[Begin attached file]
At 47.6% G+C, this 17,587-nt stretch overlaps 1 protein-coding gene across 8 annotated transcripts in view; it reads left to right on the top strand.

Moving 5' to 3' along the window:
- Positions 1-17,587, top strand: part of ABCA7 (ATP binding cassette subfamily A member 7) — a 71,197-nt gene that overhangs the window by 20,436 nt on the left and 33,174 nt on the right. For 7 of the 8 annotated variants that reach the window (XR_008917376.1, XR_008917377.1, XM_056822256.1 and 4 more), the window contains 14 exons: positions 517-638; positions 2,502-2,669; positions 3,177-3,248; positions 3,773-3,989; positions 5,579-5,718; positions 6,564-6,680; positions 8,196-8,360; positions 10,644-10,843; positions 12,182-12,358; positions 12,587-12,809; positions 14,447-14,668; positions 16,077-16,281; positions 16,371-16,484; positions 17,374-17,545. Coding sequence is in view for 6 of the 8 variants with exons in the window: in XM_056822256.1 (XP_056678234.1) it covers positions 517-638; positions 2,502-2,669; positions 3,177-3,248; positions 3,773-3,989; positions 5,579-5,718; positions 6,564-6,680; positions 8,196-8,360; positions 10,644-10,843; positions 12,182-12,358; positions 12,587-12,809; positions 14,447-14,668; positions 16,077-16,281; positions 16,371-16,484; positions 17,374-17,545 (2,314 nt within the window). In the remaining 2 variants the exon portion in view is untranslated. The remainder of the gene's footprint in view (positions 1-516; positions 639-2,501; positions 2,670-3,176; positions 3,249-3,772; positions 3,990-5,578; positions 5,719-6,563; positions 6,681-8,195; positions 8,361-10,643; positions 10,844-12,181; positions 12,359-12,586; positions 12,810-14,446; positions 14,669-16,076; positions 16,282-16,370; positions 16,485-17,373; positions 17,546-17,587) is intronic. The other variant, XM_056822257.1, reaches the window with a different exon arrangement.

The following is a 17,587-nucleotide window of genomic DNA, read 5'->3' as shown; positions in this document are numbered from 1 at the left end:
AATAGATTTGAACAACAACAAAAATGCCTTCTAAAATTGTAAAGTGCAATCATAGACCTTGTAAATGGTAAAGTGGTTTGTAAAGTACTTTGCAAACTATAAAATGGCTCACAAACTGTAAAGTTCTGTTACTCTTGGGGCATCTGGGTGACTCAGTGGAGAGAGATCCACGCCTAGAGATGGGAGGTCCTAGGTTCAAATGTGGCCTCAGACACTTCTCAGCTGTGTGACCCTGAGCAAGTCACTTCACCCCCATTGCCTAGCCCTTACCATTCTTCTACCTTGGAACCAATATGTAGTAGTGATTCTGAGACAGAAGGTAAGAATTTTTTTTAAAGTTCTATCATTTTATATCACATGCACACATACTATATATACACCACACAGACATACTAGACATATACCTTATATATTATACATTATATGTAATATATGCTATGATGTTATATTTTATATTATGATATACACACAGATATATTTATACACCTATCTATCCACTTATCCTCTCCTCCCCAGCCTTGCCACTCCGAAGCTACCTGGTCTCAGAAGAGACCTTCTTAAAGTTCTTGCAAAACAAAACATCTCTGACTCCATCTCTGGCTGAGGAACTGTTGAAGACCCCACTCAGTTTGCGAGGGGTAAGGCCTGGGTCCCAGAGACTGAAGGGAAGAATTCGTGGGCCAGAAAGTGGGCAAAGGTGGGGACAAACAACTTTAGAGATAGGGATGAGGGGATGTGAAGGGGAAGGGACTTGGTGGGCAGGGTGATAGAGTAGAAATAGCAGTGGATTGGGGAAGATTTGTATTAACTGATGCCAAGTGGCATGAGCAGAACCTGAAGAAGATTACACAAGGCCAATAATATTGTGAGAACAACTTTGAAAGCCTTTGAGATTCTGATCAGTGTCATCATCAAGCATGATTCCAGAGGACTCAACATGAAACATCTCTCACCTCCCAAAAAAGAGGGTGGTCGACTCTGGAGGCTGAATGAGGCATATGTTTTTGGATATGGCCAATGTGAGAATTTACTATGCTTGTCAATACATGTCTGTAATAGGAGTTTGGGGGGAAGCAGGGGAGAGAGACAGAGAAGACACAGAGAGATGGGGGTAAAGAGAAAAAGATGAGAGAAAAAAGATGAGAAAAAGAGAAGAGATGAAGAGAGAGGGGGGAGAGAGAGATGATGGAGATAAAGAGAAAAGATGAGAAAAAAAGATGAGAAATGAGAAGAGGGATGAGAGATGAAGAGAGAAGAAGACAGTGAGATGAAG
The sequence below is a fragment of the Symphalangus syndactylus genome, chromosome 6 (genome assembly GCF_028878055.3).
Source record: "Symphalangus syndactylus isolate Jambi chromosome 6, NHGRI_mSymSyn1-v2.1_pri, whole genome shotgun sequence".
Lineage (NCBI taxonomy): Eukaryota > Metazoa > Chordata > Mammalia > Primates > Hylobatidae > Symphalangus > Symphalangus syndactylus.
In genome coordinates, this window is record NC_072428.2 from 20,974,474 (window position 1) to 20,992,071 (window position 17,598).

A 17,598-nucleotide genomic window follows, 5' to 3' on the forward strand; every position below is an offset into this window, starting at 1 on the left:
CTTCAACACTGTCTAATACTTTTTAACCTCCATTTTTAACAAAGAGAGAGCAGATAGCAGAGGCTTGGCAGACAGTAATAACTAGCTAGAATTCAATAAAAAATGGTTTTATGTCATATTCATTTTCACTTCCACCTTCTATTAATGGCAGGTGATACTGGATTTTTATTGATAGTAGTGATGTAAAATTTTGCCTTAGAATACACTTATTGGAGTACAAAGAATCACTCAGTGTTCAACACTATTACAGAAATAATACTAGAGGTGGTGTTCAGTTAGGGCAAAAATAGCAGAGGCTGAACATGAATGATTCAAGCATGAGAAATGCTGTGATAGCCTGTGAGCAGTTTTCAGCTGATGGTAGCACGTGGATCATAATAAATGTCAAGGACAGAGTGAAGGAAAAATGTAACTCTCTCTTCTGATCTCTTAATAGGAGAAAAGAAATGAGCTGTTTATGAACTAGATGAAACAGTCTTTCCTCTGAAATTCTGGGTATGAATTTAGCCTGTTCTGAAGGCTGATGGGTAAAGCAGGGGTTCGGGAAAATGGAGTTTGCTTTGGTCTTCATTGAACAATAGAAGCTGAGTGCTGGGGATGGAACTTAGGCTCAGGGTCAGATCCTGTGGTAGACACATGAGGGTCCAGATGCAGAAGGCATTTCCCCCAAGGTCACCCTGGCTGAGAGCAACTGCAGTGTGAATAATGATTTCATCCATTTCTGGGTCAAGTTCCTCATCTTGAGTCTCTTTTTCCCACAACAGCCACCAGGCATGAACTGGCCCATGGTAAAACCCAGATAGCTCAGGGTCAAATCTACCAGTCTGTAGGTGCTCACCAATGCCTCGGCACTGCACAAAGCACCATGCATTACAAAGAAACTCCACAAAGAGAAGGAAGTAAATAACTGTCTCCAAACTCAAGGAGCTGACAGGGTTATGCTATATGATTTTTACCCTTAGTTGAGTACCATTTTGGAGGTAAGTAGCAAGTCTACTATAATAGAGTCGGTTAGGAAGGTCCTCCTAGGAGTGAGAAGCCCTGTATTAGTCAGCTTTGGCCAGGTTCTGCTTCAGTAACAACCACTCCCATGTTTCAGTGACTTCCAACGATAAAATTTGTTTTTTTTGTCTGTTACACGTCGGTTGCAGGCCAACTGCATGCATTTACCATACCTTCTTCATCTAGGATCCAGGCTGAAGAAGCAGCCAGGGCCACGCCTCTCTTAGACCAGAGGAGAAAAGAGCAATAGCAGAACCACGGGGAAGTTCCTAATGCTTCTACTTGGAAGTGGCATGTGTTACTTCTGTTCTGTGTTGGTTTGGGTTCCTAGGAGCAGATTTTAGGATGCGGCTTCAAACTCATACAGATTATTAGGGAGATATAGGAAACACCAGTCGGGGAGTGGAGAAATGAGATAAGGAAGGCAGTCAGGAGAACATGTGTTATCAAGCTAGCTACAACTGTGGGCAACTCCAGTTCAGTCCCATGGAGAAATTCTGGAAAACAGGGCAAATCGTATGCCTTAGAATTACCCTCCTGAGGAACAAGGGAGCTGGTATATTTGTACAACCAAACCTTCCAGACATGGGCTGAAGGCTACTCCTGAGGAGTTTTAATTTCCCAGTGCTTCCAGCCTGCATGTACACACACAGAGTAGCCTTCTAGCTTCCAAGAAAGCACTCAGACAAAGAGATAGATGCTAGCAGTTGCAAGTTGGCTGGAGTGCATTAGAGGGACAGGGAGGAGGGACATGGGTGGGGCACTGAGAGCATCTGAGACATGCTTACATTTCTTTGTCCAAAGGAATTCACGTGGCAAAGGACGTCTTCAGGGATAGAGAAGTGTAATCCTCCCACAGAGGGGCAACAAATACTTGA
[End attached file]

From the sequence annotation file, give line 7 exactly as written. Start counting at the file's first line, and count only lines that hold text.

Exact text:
Source record: "Symphalangus syndactylus isolate Jambi chromosome 6, NHGRI_mSymSyn1-v2.1_pri, whole genome shotgun sequence".